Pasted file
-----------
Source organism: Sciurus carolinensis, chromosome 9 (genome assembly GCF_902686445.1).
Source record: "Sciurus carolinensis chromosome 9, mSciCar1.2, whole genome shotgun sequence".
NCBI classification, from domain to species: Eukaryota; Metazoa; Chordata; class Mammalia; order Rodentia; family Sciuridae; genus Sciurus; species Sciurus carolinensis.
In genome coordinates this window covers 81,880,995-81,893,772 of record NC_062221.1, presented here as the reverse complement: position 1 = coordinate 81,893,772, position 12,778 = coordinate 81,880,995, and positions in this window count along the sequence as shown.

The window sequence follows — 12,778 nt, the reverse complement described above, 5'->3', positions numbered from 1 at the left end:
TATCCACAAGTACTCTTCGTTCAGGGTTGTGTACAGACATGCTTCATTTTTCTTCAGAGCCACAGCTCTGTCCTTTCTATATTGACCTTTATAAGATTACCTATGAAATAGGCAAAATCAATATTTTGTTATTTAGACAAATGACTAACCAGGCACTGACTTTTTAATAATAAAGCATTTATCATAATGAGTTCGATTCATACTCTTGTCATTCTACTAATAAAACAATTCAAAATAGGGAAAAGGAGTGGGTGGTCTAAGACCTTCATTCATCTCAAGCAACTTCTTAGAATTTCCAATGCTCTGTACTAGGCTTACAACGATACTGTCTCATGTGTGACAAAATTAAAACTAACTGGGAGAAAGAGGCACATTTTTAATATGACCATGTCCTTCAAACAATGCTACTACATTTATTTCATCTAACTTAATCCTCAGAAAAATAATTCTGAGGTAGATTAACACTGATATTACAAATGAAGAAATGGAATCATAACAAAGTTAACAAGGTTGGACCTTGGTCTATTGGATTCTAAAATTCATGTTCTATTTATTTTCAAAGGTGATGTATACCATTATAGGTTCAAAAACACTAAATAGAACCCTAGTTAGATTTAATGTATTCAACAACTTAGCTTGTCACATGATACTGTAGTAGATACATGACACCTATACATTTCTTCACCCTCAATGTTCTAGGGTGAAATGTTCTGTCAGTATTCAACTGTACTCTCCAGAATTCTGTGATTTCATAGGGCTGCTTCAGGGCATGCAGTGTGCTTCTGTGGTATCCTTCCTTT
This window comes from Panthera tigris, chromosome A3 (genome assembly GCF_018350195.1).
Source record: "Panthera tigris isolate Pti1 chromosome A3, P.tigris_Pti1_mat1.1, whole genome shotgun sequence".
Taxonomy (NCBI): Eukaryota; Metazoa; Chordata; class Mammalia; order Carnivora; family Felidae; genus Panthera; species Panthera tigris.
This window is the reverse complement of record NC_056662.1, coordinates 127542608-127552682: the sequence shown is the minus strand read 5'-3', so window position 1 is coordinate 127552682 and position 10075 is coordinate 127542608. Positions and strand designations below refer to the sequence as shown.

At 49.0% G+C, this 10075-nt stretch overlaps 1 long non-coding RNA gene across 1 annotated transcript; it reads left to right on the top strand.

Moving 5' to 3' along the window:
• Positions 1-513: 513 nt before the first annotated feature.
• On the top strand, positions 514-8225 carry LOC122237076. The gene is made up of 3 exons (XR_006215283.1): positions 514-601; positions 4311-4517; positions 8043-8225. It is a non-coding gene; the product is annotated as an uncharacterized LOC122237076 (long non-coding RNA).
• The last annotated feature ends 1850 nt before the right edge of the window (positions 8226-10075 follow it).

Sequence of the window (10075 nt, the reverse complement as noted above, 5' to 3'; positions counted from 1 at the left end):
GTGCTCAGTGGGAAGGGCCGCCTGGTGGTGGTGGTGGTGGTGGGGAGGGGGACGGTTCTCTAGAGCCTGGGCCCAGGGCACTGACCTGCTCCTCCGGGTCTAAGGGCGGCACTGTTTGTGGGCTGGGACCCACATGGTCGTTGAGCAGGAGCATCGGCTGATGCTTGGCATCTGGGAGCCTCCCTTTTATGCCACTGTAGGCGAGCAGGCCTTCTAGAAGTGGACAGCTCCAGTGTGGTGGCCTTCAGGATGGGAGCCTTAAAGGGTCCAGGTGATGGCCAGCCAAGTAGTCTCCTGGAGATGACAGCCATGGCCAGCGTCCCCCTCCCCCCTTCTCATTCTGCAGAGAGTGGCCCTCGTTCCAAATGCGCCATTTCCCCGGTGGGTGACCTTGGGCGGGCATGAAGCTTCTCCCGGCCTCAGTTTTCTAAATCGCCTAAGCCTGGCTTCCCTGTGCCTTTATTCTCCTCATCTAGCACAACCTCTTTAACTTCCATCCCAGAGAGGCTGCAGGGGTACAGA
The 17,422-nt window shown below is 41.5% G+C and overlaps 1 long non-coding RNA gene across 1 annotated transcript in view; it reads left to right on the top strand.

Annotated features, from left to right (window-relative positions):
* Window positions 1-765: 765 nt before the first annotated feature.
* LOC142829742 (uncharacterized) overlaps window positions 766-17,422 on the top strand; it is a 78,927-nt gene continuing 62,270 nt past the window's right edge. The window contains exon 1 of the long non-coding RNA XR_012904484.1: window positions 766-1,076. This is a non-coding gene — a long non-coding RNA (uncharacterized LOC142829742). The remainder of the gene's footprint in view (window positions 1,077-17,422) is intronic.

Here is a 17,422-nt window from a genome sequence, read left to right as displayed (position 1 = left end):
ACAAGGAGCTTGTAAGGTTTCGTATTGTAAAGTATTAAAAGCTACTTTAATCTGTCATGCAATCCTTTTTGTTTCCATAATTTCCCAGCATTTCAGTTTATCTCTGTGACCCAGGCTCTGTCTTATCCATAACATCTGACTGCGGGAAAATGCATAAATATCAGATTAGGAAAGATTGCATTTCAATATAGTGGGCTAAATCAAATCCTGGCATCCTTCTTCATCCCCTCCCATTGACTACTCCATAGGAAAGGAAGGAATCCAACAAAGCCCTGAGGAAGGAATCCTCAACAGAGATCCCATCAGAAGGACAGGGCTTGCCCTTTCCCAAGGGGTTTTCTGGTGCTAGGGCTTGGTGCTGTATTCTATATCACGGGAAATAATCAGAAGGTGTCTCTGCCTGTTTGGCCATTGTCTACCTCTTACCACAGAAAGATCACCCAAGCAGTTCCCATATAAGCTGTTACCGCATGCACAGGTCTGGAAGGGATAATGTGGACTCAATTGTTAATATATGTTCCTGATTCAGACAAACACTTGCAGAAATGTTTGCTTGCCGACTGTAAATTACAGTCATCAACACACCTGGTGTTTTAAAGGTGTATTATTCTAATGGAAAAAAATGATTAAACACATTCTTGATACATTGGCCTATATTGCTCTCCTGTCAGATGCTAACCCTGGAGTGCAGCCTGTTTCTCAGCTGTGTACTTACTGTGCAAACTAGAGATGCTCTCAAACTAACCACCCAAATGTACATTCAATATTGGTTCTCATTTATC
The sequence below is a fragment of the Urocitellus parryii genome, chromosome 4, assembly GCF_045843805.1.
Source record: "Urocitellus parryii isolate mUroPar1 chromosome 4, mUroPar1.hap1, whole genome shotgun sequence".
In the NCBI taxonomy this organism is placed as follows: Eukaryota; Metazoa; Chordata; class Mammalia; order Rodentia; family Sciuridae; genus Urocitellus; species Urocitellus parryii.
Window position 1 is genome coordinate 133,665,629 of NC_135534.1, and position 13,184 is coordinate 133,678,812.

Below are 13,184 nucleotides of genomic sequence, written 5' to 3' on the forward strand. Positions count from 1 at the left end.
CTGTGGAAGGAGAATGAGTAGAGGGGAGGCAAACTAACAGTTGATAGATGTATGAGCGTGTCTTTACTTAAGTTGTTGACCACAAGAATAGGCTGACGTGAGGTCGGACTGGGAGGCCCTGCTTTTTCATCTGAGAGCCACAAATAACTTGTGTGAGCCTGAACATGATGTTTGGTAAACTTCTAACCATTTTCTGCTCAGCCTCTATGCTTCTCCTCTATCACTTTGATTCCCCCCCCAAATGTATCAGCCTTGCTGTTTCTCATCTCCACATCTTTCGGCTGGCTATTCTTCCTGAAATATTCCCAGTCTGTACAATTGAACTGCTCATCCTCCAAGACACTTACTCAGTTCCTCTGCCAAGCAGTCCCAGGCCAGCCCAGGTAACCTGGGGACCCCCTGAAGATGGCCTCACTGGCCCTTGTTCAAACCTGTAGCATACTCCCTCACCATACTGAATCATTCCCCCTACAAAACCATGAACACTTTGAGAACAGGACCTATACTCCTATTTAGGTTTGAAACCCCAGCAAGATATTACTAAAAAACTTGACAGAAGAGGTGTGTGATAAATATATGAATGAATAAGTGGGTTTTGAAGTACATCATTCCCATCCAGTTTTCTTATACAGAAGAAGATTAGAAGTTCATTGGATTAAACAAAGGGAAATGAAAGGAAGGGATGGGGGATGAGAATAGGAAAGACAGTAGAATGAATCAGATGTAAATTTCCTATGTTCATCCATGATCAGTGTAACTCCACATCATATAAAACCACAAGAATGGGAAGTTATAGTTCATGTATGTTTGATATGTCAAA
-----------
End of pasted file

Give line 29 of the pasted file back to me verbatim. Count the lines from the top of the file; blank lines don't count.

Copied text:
CTGTGGAAGGAGAATGAGTAGAGGGGAGGCAAACTAACAGTTGATAGATGTATGAGCGTGTCTTTACTTAAGTTGTTGACCACAAGAATAGGCTGACGTGAGGTCGGACTGGGAGGCCCTGCTTTTTCATCTGAGAGCCACAAATAACTTGTGTGAGCCTGAACATGATGTTTGGTAAACTTCTAACCATTTTCTGCTCAGCCTCTATGCTTCTCCTCTATCACTTTGATTCCCCCCCCAAATGTATCAGCCTTGCTGTTTCTCATCTCCACATCTTTCGGCTGGCTATTCTTCCTGAAATATTCCCAGTCTGTACAATTGAACTGCTCATCCTCCAAGACACTTACTCAGTTCCTCTGCCAAGCAGTCCCAGGCCAGCCCAGGTAACCTGGGGACCCCCTGAAGATGGCCTCACTGGCCCTTGTTCAAACCTGTAGCATACTCCCTCACCATACTGAATCATTCCCCCTACAAAACCATGAACACTTTGAGAACAGGACCTATACTCCTATTTAGGTTTGAAACCCCAGCAAGATATTACTAAAAAACTTGACAGAAGAGGTGTGTGATAAATATATGAATGAATAAGTGGGTTTTGAAGTACATCATTCCCATCCAGTTTTCTTATACAGAAGAAGATTAGAAGTTCATTGGATTAAACAAAGGGAAATGAAAGGAAGGGATGGGGGATGAGAATAGGAAAGACAGTAGAATGAATCAGATGTAAATTTCCTATGTTCATCCATGATCAGTGTAACTCCACATCATATAAAACCACAAGAATGGGAAGTTATAGTTCATGTATGTTTGATATGTCAAA